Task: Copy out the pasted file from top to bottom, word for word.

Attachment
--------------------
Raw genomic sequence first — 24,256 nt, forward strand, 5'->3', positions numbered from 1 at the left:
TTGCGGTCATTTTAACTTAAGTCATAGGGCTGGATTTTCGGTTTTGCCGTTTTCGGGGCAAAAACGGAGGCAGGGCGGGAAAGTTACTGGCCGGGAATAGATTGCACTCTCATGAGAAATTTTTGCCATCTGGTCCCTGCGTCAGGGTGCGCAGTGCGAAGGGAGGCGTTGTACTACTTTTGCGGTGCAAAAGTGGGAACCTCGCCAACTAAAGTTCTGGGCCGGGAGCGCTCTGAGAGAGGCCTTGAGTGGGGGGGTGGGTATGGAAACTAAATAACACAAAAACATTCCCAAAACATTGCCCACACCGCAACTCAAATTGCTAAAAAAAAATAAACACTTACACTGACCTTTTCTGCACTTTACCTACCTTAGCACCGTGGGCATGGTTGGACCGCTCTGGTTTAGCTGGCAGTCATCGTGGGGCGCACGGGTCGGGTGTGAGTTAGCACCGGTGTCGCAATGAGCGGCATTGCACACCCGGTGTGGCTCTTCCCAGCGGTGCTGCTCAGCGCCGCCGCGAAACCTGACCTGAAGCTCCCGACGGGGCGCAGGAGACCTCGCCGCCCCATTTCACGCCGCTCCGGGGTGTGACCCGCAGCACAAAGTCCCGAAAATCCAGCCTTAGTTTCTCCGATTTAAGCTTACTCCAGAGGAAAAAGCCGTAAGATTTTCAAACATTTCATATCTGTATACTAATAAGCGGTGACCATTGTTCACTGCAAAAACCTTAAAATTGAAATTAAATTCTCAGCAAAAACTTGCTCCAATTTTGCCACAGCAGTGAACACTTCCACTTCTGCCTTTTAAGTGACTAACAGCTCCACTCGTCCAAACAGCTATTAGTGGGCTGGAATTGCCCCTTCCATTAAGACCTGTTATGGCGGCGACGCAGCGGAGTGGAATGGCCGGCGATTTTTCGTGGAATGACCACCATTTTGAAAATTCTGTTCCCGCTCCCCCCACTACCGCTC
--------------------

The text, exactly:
Raw genomic sequence first — 24,256 nt, forward strand, 5'->3', positions numbered from 1 at the left:
TTGCGGTCATTTTAACTTAAGTCATAGGGCTGGATTTTCGGTTTTGCCGTTTTCGGGGCAAAAACGGAGGCAGGGCGGGAAAGTTACTGGCCGGGAATAGATTGCACTCTCATGAGAAATTTTTGCCATCTGGTCCCTGCGTCAGGGTGCGCAGTGCGAAGGGAGGCGTTGTACTACTTTTGCGGTGCAAAAGTGGGAACCTCGCCAACTAAAGTTCTGGGCCGGGAGCGCTCTGAGAGAGGCCTTGAGTGGGGGGGTGGGTATGGAAACTAAATAACACAAAAACATTCCCAAAACATTGCCCACACCGCAACTCAAATTGCTAAAAAAAAATAAACACTTACACTGACCTTTTCTGCACTTTACCTACCTTAGCACCGTGGGCATGGTTGGACCGCTCTGGTTTAGCTGGCAGTCATCGTGGGGCGCACGGGTCGGGTGTGAGTTAGCACCGGTGTCGCAATGAGCGGCATTGCACACCCGGTGTGGCTCTTCCCAGCGGTGCTGCTCAGCGCCGCCGCGAAACCTGACCTGAAGCTCCCGACGGGGCGCAGGAGACCTCGCCGCCCCATTTCACGCCGCTCCGGGGTGTGACCCGCAGCACAAAGTCCCGAAAATCCAGCCTTAGTTTCTCCGATTTAAGCTTACTCCAGAGGAAAAAGCCGTAAGATTTTCAAACATTTCATATCTGTATACTAATAAGCGGTGACCATTGTTCACTGCAAAAACCTTAAAATTGAAATTAAATTCTCAGCAAAAACTTGCTCCAATTTTGCCACAGCAGTGAACACTTCCACTTCTGCCTTTTAAGTGACTAACAGCTCCACTCGTCCAAACAGCTATTAGTGGGCTGGAATTGCCCCTTCCATTAAGACCTGTTATGGCGGCGACGCAGCGGAGTGGAATGGCCGGCGATTTTTCGTGGAATGACCACCATTTTGAAAATTCTGTTCCCGCTCCCCCCACTACCGCTC